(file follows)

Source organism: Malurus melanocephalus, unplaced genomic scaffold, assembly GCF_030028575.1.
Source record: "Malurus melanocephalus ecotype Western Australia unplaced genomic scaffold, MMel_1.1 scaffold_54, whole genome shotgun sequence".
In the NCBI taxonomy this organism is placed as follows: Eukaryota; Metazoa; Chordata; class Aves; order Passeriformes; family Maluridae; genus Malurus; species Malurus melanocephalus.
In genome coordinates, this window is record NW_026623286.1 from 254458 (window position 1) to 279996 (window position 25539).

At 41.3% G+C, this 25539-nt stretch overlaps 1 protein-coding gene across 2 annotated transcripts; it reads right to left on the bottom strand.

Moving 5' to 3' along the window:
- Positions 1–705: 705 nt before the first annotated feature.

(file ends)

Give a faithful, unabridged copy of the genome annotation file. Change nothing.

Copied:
Source organism: Malurus melanocephalus, unplaced genomic scaffold, assembly GCF_030028575.1.
Source record: "Malurus melanocephalus ecotype Western Australia unplaced genomic scaffold, MMel_1.1 scaffold_54, whole genome shotgun sequence".
In the NCBI taxonomy this organism is placed as follows: Eukaryota; Metazoa; Chordata; class Aves; order Passeriformes; family Maluridae; genus Malurus; species Malurus melanocephalus.
In genome coordinates, this window is record NW_026623286.1 from 254458 (window position 1) to 279996 (window position 25539).

At 41.3% G+C, this 25539-nt stretch overlaps 1 protein-coding gene across 2 annotated transcripts; it reads right to left on the bottom strand.

Moving 5' to 3' along the window:
- Positions 1–705: 705 nt before the first annotated feature.